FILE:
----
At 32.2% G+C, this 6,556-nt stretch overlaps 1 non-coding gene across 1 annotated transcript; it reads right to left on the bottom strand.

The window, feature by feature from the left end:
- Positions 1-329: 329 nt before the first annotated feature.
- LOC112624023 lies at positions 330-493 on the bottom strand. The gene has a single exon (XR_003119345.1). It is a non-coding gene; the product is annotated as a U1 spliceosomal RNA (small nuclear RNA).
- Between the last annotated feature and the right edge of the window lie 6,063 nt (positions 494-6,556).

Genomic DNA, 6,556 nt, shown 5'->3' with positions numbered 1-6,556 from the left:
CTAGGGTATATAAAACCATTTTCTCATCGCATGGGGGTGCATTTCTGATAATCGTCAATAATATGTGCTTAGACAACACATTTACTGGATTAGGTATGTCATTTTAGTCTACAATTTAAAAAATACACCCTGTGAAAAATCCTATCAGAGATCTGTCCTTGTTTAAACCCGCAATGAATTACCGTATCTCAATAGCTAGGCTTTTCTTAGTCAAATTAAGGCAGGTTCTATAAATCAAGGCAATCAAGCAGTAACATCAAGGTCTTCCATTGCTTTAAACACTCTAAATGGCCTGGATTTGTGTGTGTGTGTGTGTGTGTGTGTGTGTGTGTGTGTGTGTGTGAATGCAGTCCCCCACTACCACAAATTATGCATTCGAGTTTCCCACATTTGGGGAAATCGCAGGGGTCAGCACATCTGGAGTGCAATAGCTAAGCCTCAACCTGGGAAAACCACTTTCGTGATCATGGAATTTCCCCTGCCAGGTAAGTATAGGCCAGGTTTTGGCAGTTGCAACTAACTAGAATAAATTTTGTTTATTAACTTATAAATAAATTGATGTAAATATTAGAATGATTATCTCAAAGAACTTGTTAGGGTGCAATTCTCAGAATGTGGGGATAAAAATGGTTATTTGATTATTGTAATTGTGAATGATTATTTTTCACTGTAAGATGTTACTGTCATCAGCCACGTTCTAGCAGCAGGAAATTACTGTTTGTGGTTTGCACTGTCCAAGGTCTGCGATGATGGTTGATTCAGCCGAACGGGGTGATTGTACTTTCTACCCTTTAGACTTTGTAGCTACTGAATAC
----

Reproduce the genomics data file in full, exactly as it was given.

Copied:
At 32.2% G+C, this 6,556-nt stretch overlaps 1 non-coding gene across 1 annotated transcript; it reads right to left on the bottom strand.

The window, feature by feature from the left end:
- Positions 1-329: 329 nt before the first annotated feature.
- LOC112624023 lies at positions 330-493 on the bottom strand. The gene has a single exon (XR_003119345.1). It is a non-coding gene; the product is annotated as a U1 spliceosomal RNA (small nuclear RNA).
- Between the last annotated feature and the right edge of the window lie 6,063 nt (positions 494-6,556).

Genomic DNA, 6,556 nt, shown 5'->3' with positions numbered 1-6,556 from the left:
CTAGGGTATATAAAACCATTTTCTCATCGCATGGGGGTGCATTTCTGATAATCGTCAATAATATGTGCTTAGACAACACATTTACTGGATTAGGTATGTCATTTTAGTCTACAATTTAAAAAATACACCCTGTGAAAAATCCTATCAGAGATCTGTCCTTGTTTAAACCCGCAATGAATTACCGTATCTCAATAGCTAGGCTTTTCTTAGTCAAATTAAGGCAGGTTCTATAAATCAAGGCAATCAAGCAGTAACATCAAGGTCTTCCATTGCTTTAAACACTCTAAATGGCCTGGATTTGTGTGTGTGTGTGTGTGTGTGTGTGTGTGTGTGTGTGTGTGTGAATGCAGTCCCCCACTACCACAAATTATGCATTCGAGTTTCCCACATTTGGGGAAATCGCAGGGGTCAGCACATCTGGAGTGCAATAGCTAAGCCTCAACCTGGGAAAACCACTTTCGTGATCATGGAATTTCCCCTGCCAGGTAAGTATAGGCCAGGTTTTGGCAGTTGCAACTAACTAGAATAAATTTTGTTTATTAACTTATAAATAAATTGATGTAAATATTAGAATGATTATCTCAAAGAACTTGTTAGGGTGCAATTCTCAGAATGTGGGGATAAAAATGGTTATTTGATTATTGTAATTGTGAATGATTATTTTTCACTGTAAGATGTTACTGTCATCAGCCACGTTCTAGCAGCAGGAAATTACTGTTTGTGGTTTGCACTGTCCAAGGTCTGCGATGATGGTTGATTCAGCCGAACGGGGTGATTGTACTTTCTACCCTTTAGACTTTGTAGCTACTGAATAC